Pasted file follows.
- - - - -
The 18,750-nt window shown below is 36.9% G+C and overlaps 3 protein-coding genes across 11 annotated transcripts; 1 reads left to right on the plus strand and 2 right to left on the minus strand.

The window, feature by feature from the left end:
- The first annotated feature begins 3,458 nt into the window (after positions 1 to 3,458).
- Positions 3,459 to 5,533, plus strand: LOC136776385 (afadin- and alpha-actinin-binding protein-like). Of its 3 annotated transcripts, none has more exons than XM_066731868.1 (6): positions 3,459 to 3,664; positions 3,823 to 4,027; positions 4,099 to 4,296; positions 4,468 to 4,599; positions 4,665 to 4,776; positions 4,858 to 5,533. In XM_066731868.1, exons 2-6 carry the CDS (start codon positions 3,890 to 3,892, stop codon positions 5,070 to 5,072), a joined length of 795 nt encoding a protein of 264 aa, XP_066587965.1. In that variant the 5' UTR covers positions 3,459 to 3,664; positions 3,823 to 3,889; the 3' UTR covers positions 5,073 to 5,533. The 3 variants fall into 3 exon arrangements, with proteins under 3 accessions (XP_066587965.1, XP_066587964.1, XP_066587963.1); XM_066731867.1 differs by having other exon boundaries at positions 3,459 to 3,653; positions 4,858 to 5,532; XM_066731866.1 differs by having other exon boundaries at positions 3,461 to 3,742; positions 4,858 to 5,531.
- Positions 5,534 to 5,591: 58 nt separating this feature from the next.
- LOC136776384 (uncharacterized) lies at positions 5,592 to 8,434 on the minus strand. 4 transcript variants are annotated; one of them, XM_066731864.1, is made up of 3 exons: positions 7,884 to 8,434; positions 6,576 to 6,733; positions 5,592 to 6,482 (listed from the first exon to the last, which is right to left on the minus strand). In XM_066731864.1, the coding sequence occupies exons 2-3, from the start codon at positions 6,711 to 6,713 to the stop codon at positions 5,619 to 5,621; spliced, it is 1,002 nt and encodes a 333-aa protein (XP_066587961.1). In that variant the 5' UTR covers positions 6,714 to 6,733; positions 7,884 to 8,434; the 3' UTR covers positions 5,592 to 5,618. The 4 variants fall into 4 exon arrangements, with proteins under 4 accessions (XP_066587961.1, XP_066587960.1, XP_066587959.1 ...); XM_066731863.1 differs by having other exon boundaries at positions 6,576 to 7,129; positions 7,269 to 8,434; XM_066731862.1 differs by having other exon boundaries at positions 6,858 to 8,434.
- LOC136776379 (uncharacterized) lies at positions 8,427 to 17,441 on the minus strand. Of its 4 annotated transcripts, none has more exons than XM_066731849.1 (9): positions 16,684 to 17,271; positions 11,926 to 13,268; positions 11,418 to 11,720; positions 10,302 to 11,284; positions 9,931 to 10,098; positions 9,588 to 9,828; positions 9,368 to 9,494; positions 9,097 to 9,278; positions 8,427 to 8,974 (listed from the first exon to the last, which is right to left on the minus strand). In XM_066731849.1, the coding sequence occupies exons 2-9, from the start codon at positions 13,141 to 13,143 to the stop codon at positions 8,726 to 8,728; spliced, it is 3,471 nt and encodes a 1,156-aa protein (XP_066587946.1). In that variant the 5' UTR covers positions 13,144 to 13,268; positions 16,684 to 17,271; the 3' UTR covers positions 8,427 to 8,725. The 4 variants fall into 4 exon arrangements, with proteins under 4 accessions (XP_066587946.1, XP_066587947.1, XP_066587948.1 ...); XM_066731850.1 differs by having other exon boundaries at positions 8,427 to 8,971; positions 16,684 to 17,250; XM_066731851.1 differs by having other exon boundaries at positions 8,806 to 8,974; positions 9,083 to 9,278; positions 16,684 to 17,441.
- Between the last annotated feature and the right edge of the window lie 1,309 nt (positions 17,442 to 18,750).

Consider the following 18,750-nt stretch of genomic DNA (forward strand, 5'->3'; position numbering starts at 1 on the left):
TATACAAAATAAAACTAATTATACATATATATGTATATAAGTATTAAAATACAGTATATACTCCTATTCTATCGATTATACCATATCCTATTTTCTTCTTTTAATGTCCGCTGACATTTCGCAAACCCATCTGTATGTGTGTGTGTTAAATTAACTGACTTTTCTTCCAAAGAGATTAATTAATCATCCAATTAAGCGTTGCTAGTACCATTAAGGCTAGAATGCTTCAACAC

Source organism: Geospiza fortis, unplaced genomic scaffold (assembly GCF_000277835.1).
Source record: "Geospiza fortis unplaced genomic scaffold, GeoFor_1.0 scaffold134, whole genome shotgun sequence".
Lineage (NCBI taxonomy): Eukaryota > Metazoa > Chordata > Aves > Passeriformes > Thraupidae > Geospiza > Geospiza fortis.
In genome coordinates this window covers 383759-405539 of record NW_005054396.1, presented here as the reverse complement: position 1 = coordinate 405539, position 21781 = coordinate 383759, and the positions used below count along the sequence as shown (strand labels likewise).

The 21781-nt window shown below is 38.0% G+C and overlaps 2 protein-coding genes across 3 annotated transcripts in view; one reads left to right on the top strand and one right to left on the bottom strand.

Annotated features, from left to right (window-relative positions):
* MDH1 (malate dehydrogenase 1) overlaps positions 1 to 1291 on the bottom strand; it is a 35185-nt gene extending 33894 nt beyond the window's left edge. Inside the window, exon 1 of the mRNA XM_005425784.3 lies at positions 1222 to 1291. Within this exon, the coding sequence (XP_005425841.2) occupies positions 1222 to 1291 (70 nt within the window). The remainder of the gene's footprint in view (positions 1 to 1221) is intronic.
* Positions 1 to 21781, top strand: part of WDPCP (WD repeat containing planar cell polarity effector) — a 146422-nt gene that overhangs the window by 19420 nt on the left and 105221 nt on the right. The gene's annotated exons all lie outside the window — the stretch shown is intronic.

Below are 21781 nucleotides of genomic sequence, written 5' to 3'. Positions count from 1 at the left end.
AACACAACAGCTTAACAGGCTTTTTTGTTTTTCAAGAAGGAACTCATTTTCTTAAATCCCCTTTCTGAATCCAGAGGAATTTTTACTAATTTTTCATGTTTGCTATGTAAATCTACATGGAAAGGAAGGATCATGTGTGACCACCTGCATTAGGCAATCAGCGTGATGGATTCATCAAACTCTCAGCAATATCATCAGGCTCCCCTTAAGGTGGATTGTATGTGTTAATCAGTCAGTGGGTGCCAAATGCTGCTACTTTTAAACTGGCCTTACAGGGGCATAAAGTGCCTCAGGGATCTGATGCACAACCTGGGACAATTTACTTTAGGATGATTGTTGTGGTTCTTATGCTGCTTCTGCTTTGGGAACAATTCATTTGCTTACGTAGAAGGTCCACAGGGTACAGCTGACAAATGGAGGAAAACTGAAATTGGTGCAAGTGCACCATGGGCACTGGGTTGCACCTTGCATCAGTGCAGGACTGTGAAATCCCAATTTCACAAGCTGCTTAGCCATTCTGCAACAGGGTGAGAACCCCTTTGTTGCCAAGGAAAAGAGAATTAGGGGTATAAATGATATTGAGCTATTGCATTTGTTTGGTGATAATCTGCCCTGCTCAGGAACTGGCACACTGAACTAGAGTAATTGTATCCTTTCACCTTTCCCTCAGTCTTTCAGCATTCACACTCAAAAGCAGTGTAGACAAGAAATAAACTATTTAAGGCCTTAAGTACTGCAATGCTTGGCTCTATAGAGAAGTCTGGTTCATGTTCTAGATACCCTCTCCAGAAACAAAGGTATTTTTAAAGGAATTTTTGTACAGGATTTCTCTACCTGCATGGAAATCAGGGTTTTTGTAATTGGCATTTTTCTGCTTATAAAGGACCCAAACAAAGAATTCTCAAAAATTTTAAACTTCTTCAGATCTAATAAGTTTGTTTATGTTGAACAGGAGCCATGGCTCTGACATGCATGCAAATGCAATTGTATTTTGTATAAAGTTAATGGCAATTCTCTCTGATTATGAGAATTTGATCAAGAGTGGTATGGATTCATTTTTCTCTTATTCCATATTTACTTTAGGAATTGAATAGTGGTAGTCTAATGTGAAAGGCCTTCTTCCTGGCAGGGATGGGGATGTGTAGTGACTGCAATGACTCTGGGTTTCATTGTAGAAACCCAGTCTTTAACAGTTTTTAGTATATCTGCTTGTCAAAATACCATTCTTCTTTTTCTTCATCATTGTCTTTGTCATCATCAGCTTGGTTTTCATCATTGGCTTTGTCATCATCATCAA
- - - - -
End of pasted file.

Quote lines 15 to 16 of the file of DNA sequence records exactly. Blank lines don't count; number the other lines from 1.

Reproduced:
The 21781-nt window shown below is 38.0% G+C and overlaps 2 protein-coding genes across 3 annotated transcripts in view; one reads left to right on the top strand and one right to left on the bottom strand.

Annotated features, from left to right (window-relative positions):